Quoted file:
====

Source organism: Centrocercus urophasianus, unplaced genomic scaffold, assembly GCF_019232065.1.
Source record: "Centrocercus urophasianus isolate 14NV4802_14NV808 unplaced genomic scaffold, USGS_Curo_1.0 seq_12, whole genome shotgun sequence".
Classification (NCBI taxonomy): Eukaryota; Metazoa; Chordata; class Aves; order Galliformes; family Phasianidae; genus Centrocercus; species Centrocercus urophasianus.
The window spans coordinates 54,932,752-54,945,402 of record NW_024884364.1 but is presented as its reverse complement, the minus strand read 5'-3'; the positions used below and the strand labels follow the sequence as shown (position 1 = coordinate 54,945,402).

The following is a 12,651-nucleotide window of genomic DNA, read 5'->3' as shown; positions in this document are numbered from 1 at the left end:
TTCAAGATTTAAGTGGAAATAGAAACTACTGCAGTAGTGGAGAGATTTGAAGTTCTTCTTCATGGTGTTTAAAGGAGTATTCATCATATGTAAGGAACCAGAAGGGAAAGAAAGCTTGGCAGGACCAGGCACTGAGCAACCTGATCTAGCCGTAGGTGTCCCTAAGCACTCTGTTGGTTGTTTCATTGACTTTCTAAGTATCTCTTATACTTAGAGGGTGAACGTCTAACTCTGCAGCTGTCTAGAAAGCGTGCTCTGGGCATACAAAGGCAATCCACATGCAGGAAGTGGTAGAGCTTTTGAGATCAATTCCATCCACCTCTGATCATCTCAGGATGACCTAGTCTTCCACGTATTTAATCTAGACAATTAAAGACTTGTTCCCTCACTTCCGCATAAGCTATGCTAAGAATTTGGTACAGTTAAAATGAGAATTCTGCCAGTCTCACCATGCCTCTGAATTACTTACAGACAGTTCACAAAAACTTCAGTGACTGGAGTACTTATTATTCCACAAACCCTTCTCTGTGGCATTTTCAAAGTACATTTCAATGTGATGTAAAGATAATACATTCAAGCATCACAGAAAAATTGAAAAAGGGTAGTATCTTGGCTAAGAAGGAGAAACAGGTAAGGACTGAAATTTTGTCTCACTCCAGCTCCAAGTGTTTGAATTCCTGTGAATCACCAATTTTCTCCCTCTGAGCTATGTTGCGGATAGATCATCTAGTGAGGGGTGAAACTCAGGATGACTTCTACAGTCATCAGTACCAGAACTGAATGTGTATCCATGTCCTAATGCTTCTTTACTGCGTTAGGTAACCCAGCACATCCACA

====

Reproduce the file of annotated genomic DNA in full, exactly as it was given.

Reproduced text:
Source organism: Centrocercus urophasianus, unplaced genomic scaffold, assembly GCF_019232065.1.
Source record: "Centrocercus urophasianus isolate 14NV4802_14NV808 unplaced genomic scaffold, USGS_Curo_1.0 seq_12, whole genome shotgun sequence".
Classification (NCBI taxonomy): Eukaryota; Metazoa; Chordata; class Aves; order Galliformes; family Phasianidae; genus Centrocercus; species Centrocercus urophasianus.
The window spans coordinates 54,932,752-54,945,402 of record NW_024884364.1 but is presented as its reverse complement, the minus strand read 5'-3'; the positions used below and the strand labels follow the sequence as shown (position 1 = coordinate 54,945,402).

The following is a 12,651-nucleotide window of genomic DNA, read 5'->3' as shown; positions in this document are numbered from 1 at the left end:
TTCAAGATTTAAGTGGAAATAGAAACTACTGCAGTAGTGGAGAGATTTGAAGTTCTTCTTCATGGTGTTTAAAGGAGTATTCATCATATGTAAGGAACCAGAAGGGAAAGAAAGCTTGGCAGGACCAGGCACTGAGCAACCTGATCTAGCCGTAGGTGTCCCTAAGCACTCTGTTGGTTGTTTCATTGACTTTCTAAGTATCTCTTATACTTAGAGGGTGAACGTCTAACTCTGCAGCTGTCTAGAAAGCGTGCTCTGGGCATACAAAGGCAATCCACATGCAGGAAGTGGTAGAGCTTTTGAGATCAATTCCATCCACCTCTGATCATCTCAGGATGACCTAGTCTTCCACGTATTTAATCTAGACAATTAAAGACTTGTTCCCTCACTTCCGCATAAGCTATGCTAAGAATTTGGTACAGTTAAAATGAGAATTCTGCCAGTCTCACCATGCCTCTGAATTACTTACAGACAGTTCACAAAAACTTCAGTGACTGGAGTACTTATTATTCCACAAACCCTTCTCTGTGGCATTTTCAAAGTACATTTCAATGTGATGTAAAGATAATACATTCAAGCATCACAGAAAAATTGAAAAAGGGTAGTATCTTGGCTAAGAAGGAGAAACAGGTAAGGACTGAAATTTTGTCTCACTCCAGCTCCAAGTGTTTGAATTCCTGTGAATCACCAATTTTCTCCCTCTGAGCTATGTTGCGGATAGATCATCTAGTGAGGGGTGAAACTCAGGATGACTTCTACAGTCATCAGTACCAGAACTGAATGTGTATCCATGTCCTAATGCTTCTTTACTGCGTTAGGTAACCCAGCACATCCACA